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Controversy about employer’s NIC deduction by umbrellas unjustified

Controversy about employer’s NIC deduction by umbrellas unjustified

Tech Support

Tech Support

In recent weeks, many agencies and umbrella companies have been concerned about reports in the press and circulating through social media that contractors who provide services through an umbrella company are having employer NICs and other employer costs unlawfully deducted from their pay packet. Adrian Marlowe explains the position.

An example of incorrect information from ‘experts’ can be seen in the article ‘Money Talk: Are there options for IR35 & umbrella companies?’ published by the Express on 27th February. There is a risk from this kind of article that contractors are being misled into believing that umbrella companies and agencies are making unlawful deductions.

All employers are obliged to operate the PAYE and the NIC schemes and umbrella companies are no different. As with any employer, all their overheads including employer NICs are taken into account in calculating and arriving at the employee’s gross salary. The confusion arises where the employee believes that he/she is entitled to the same rate that the agency pays the umbrella company, yet the employee usually has no contract with the agency or umbrella entitling them to that rate. The ‘expert’ quoted in the article, Umbrella Reclaim, which is run by a firm of Solicitors, should know this. They should qualify their advice so that contractors are not misled into paying the £99 charge it levies to be registered as a potential claimant without even assessing the merits.

Umbrella Reclaim also makes claims on its website that are simply wrong, alleging unlawful activity by both agencies that have PSLs and by umbrella companies. These not only could mislead, but also worry anyone working with agencies and umbrella companies without justification. It is perfectly acceptable for agencies to operate preferred umbrella supplier lists, not least to ensure compliance. It’s not clear why contractors would object to this, but our evidence is that some contractors want to use umbrella companies that may offer enhanced pay arrangements which may involve tax avoidance schemes.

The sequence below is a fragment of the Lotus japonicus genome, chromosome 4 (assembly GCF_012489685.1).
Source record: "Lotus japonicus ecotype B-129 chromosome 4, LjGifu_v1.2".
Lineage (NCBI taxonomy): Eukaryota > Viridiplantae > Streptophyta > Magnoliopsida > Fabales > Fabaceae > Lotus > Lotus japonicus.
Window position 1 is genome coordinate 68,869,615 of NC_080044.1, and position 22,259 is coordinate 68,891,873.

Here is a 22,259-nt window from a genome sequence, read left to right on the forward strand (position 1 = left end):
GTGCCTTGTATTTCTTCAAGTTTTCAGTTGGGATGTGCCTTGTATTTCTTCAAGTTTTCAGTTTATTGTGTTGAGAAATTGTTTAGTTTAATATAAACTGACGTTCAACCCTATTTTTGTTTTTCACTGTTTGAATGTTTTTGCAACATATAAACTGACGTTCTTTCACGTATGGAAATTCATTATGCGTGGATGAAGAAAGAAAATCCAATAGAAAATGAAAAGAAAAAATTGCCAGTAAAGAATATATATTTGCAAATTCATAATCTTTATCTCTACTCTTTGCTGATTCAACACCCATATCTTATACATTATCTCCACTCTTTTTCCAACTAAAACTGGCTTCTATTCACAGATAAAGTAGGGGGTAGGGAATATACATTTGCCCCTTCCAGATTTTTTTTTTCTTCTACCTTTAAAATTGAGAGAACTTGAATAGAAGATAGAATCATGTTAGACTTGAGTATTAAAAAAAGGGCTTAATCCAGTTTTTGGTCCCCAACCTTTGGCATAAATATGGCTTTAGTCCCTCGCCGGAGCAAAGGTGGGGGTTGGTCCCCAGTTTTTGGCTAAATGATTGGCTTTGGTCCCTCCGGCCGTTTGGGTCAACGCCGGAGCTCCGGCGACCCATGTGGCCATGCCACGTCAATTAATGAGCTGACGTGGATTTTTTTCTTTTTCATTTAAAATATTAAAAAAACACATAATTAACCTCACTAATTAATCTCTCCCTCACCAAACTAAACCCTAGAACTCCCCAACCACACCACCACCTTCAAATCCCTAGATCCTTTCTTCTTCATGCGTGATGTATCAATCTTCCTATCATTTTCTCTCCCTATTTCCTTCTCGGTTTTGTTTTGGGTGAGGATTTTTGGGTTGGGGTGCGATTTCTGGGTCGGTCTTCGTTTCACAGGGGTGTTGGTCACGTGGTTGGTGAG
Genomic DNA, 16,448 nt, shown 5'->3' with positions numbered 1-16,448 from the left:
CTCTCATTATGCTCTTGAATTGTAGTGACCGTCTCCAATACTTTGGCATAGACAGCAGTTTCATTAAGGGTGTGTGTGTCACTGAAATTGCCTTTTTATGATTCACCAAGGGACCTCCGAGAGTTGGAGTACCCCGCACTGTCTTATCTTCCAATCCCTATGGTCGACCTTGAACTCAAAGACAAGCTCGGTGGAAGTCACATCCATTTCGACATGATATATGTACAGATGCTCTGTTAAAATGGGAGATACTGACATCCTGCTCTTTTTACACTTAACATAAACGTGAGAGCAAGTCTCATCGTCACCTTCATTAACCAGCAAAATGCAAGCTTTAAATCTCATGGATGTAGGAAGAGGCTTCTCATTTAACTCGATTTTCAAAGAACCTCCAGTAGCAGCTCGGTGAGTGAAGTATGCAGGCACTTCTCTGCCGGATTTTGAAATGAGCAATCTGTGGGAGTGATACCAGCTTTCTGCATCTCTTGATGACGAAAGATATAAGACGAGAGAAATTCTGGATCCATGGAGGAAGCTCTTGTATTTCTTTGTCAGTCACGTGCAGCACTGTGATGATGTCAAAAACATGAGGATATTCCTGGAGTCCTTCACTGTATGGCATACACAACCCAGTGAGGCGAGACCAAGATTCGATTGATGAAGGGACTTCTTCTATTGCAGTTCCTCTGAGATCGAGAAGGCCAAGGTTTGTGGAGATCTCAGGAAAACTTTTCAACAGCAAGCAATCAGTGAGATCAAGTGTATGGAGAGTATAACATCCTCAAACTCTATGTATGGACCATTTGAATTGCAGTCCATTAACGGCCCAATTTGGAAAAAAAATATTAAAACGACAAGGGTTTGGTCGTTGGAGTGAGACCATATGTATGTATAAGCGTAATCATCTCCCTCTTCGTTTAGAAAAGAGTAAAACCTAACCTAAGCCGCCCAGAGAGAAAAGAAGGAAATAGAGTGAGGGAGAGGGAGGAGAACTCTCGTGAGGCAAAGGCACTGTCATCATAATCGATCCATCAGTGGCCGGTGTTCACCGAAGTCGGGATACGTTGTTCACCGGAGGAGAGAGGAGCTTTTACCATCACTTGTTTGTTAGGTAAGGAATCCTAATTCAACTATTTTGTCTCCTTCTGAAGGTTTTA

The other ‘expert’ mentioned in the article, Rebecca Seeley Harris, is also incorrect for the same reason when she says “What you probably don’t know is that the umbrella will also deduct the employers’ NICs from your wages as well and that is an additional 13.8 percent.”

As regards the claim that agencies are not providing KID documents, that is a concern that individuals are able to refer to the Department of BEIS, which polices all agency regulation. However the KID document does not change the legal position about contract rates and deductions explained above. KID is an exercise in transparency intended to inform individuals in advance about how pay is structured. It is an acronym for Key Information Document, not ‘Knowledge Information Document’ as referred to in the article.